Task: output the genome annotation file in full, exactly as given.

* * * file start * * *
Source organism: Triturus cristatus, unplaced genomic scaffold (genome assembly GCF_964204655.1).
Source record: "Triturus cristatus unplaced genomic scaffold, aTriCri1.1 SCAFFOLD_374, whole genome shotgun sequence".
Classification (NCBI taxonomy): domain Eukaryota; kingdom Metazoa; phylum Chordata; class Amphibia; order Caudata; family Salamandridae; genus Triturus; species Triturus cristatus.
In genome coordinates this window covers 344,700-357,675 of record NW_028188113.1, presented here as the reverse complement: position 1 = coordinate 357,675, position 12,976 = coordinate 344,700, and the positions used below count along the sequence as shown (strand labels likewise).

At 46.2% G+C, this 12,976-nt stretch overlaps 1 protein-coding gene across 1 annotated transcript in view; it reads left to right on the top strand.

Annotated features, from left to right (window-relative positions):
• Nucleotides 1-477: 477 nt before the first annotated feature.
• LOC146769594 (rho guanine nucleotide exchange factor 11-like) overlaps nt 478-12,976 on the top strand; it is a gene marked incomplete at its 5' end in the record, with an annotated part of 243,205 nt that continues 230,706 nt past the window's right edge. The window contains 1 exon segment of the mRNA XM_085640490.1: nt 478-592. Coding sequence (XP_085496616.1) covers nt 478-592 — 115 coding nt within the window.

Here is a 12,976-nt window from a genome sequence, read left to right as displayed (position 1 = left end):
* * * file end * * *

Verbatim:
Source organism: Triturus cristatus, unplaced genomic scaffold (genome assembly GCF_964204655.1).
Source record: "Triturus cristatus unplaced genomic scaffold, aTriCri1.1 SCAFFOLD_374, whole genome shotgun sequence".
Classification (NCBI taxonomy): domain Eukaryota; kingdom Metazoa; phylum Chordata; class Amphibia; order Caudata; family Salamandridae; genus Triturus; species Triturus cristatus.
In genome coordinates this window covers 344,700-357,675 of record NW_028188113.1, presented here as the reverse complement: position 1 = coordinate 357,675, position 12,976 = coordinate 344,700, and the positions used below count along the sequence as shown (strand labels likewise).

At 46.2% G+C, this 12,976-nt stretch overlaps 1 protein-coding gene across 1 annotated transcript in view; it reads left to right on the top strand.

Annotated features, from left to right (window-relative positions):
• Nucleotides 1-477: 477 nt before the first annotated feature.
• LOC146769594 (rho guanine nucleotide exchange factor 11-like) overlaps nt 478-12,976 on the top strand; it is a gene marked incomplete at its 5' end in the record, with an annotated part of 243,205 nt that continues 230,706 nt past the window's right edge. The window contains 1 exon segment of the mRNA XM_085640490.1: nt 478-592. Coding sequence (XP_085496616.1) covers nt 478-592 — 115 coding nt within the window.

Here is a 12,976-nt window from a genome sequence, read left to right as displayed (position 1 = left end):